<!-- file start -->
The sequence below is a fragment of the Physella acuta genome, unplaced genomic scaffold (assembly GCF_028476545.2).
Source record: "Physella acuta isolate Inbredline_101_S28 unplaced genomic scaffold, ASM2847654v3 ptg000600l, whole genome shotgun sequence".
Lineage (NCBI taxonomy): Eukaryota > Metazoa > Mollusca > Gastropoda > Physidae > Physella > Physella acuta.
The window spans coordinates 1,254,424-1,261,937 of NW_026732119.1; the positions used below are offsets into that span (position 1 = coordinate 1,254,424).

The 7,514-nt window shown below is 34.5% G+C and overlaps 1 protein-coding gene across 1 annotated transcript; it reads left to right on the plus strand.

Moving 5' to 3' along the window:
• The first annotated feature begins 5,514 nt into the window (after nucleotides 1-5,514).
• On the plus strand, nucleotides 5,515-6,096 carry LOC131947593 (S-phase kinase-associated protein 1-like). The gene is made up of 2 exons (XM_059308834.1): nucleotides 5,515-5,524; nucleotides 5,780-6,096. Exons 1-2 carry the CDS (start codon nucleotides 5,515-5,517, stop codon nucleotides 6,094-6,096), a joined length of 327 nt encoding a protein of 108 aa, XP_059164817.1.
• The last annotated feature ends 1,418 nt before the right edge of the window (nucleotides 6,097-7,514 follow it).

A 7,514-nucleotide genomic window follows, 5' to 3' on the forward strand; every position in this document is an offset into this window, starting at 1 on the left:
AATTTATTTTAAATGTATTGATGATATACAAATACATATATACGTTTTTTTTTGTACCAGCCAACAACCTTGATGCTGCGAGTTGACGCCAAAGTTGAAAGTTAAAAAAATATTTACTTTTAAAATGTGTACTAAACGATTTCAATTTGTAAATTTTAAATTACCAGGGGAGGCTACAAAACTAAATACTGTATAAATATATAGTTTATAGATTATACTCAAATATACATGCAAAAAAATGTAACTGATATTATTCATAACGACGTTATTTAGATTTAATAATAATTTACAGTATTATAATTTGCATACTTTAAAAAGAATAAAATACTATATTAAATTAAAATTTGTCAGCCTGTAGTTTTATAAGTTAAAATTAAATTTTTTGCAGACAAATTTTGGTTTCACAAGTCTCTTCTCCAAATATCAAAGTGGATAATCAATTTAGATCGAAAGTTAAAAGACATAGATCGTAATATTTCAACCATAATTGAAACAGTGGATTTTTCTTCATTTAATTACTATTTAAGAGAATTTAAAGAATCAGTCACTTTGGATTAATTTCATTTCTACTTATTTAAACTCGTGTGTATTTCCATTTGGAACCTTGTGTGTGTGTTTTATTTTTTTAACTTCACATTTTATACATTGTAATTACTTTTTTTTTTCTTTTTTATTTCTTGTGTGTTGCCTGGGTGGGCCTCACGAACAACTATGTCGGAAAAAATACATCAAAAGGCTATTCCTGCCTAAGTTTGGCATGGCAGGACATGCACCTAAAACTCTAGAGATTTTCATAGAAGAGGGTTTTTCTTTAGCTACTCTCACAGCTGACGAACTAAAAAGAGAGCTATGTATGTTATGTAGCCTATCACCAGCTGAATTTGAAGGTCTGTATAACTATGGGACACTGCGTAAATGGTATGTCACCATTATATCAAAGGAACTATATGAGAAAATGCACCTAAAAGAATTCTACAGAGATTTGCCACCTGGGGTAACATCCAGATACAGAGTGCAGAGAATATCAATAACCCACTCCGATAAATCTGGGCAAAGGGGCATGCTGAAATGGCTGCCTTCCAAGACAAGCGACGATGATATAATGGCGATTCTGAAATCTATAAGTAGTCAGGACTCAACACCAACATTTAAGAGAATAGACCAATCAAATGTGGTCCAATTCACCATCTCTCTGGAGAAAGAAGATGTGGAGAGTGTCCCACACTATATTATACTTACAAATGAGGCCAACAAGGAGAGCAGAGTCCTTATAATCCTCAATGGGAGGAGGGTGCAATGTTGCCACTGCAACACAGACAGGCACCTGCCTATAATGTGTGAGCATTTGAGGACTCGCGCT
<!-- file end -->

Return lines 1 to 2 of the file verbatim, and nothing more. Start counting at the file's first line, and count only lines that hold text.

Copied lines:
The sequence below is a fragment of the Physella acuta genome, unplaced genomic scaffold (assembly GCF_028476545.2).
Source record: "Physella acuta isolate Inbredline_101_S28 unplaced genomic scaffold, ASM2847654v3 ptg000600l, whole genome shotgun sequence".